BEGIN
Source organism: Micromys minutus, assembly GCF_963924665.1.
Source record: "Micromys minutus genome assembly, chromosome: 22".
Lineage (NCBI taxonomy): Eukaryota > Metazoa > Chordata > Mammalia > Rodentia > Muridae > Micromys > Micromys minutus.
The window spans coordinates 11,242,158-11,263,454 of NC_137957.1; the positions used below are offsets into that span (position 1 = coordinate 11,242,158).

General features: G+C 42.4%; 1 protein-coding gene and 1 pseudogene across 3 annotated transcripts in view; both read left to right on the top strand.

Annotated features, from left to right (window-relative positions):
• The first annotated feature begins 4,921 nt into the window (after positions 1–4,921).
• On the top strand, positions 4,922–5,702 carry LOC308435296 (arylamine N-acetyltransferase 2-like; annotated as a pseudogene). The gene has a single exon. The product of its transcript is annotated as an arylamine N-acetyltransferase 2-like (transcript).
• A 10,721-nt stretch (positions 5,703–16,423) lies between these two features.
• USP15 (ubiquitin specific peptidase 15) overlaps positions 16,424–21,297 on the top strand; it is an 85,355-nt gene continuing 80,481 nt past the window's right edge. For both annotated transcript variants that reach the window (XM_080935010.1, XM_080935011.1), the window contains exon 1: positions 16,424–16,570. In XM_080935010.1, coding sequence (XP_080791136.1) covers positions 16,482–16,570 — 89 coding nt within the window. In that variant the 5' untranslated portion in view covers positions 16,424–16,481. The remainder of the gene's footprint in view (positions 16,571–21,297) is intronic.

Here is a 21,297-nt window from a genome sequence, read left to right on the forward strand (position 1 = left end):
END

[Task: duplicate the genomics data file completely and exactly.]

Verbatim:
Source organism: Micromys minutus, assembly GCF_963924665.1.
Source record: "Micromys minutus genome assembly, chromosome: 22".
Lineage (NCBI taxonomy): Eukaryota > Metazoa > Chordata > Mammalia > Rodentia > Muridae > Micromys > Micromys minutus.
The window spans coordinates 11,242,158-11,263,454 of NC_137957.1; the positions used below are offsets into that span (position 1 = coordinate 11,242,158).

General features: G+C 42.4%; 1 protein-coding gene and 1 pseudogene across 3 annotated transcripts in view; both read left to right on the top strand.

Annotated features, from left to right (window-relative positions):
• The first annotated feature begins 4,921 nt into the window (after positions 1–4,921).
• On the top strand, positions 4,922–5,702 carry LOC308435296 (arylamine N-acetyltransferase 2-like; annotated as a pseudogene). The gene has a single exon. The product of its transcript is annotated as an arylamine N-acetyltransferase 2-like (transcript).
• A 10,721-nt stretch (positions 5,703–16,423) lies between these two features.
• USP15 (ubiquitin specific peptidase 15) overlaps positions 16,424–21,297 on the top strand; it is an 85,355-nt gene continuing 80,481 nt past the window's right edge. For both annotated transcript variants that reach the window (XM_080935010.1, XM_080935011.1), the window contains exon 1: positions 16,424–16,570. In XM_080935010.1, coding sequence (XP_080791136.1) covers positions 16,482–16,570 — 89 coding nt within the window. In that variant the 5' untranslated portion in view covers positions 16,424–16,481. The remainder of the gene's footprint in view (positions 16,571–21,297) is intronic.

Here is a 21,297-nt window from a genome sequence, read left to right on the forward strand (position 1 = left end):